Shark week? Shark month!

Hot weather means hot fishing for a variety of shark species off South Carolina’s Grand Strand.

Anglers are catching sharks of all sizes

August kicks off with Shark Week, Discovery Channel’s longest-running summer series. And there is no shortage of sharks along South Carolina’s Grand Strand at the peak of the summer, when baitfish are super abundant.

Anglers can target a wide variety of shark species, from 3-foot bonnetheads in the estuaries to 800-pound tigers at the nearshore reefs. Regardless of which species is on the menu, the habitats are ideal to wrestle with one of these infamous fish.

Sharks get a bad reputation because of their starring roles in the Jaws movie series — and the occasional human encounter along the beachfront. But they are no different than bluefish, king mackerel, dolphin and any other predator fish in the ocean. Sharks feed on fish and anything they can find to eat in the ocean. Most gamefish look before they sink their teeth into a potential meal. But sharks take a bite first and see how it tastes. And that makes them easy targets for anglers.

Sharks come in to feed on abundance of baitfish

Sharks invade the coastal region of South Carolina in the summer to take advantage of the area’s abundant groceries. The coast serves as a nursery ground for a massive collection of fish, shrimp and other marine critters. And just like a lot of other marine predators, sharks slide up to the buffet to feast.

Tom Cushman of Captain Cush Calmwater Fishing Charters out of North Myrtle Beach catches a wide variety of shark species. These include everything from blacktips and spinners nearshore to huge tigers in the bluewater.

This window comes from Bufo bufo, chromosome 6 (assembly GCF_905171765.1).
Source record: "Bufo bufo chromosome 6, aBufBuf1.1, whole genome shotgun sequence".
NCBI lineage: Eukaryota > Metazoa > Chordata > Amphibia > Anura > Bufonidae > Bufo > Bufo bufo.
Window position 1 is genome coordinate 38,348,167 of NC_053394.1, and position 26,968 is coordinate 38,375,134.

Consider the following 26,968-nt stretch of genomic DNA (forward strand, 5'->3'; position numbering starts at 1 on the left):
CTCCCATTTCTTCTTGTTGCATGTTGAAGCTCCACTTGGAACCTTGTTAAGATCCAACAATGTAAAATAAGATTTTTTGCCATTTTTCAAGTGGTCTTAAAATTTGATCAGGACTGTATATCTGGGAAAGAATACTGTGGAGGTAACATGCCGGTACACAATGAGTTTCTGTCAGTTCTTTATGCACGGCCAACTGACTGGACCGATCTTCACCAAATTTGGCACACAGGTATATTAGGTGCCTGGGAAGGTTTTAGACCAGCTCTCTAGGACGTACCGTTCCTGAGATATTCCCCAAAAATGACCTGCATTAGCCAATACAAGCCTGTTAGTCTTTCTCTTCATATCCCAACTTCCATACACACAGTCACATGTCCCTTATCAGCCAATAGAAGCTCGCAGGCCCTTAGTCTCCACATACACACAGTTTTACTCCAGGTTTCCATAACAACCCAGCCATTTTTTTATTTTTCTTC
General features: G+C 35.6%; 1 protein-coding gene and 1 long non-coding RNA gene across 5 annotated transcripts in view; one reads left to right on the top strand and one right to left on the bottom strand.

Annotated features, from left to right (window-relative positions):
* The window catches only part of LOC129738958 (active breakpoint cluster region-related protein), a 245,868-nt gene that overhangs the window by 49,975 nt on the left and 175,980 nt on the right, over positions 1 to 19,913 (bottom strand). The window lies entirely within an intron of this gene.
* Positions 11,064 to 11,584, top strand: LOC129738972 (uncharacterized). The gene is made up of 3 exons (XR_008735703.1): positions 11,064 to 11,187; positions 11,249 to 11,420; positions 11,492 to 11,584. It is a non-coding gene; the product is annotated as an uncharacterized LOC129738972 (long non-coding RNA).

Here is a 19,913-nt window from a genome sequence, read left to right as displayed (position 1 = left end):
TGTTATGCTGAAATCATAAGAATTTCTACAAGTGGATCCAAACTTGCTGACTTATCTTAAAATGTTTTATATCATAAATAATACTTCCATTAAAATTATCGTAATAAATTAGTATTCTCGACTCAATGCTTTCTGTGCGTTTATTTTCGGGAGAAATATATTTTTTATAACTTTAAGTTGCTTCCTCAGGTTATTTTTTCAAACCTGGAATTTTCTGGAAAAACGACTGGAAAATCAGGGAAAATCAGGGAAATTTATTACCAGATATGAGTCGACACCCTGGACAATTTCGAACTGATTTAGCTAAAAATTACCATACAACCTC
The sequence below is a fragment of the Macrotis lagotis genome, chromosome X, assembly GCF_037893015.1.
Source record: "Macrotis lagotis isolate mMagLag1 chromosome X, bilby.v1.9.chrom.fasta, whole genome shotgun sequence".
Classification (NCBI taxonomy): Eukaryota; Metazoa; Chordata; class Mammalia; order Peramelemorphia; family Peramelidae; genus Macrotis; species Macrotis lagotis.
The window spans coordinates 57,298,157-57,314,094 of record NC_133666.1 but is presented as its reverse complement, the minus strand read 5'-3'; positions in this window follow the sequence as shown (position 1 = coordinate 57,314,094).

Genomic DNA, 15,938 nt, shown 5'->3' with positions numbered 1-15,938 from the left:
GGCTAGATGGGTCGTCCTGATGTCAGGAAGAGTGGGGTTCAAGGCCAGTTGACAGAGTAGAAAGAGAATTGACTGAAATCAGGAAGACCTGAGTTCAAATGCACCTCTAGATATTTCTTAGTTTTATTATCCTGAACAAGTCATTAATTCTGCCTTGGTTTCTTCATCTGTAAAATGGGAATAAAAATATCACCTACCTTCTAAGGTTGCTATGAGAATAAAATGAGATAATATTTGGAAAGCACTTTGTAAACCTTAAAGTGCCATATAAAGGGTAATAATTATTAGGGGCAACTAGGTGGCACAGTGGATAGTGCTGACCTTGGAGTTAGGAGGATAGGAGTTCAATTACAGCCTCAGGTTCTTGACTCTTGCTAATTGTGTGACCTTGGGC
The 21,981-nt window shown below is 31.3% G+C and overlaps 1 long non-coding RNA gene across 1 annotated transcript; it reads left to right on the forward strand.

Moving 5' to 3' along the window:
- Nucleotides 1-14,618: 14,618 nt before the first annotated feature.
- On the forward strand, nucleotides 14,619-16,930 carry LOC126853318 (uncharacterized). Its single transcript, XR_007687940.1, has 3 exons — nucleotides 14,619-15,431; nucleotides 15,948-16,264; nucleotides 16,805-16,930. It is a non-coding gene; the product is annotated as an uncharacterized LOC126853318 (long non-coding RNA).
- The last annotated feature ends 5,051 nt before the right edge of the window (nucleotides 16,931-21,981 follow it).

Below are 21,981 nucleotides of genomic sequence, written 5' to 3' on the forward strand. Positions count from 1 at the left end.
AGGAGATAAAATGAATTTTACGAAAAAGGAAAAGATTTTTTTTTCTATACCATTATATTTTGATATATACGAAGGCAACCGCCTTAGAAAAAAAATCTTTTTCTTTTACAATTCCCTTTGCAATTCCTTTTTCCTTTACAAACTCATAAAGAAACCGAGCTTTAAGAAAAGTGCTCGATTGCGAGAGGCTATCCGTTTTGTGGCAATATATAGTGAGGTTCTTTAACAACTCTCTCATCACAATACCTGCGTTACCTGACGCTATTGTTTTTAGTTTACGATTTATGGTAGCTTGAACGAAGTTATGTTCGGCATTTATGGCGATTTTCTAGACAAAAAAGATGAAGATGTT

“The sharks will be concentrated in areas where the best feeding opportunities exist,” said Cushman (843-997-5850). “Fishing behind shrimp boats is an excellent way to find a concentration of sharks. Blacknose, spinners and hammerheads follow shrimp boats, waiting for the cull catch to be released. We catch them behind shrimp boats all summer.”

Sharks concentrate in areas where baitfish are abundant, and when the menhaden pods are thick along the beaches, sharks will be thick in these areas.

These sharks are a resource that every angler should respect

“We float live (menhaden) around the bait pods and catch sharpnose, blacktips, spinners, hammers and more,” he said.

For a different experience, Cushman will take his clients further offshore to catch some of the oversized giants, like 10-foot-plus tiger sharks and some big hammerheads.

“The wrecks and ledges offshore will always have some big sharks on them. And it can be fun to battle some real beasts,” he said.

Sharks have extremely sharp teeth, and stout terminal tackle is required. Cushman recommends using a 50- to 100-pound steel leader and a 5/0 circle hook.

Cushman practices catch-and-release fishing on his shark trips.

“They are a lot of fun to catch, but we take great care to release these great creatures. There is no reason to kill them,” he said.

Click here to read more about shark fishing off the Carolina coastline.

Jeff Burleson
About Jeff Burleson 1395 Articles
Jeff Burleson is a native of Lumberton, N.C., who lives in Myrtle Beach, S.C. He graduated from N.C. State University with a degree in fisheries and wildlife sciences and is a certified biologist and professional forester for Southern Palmetto Environmental Consulting.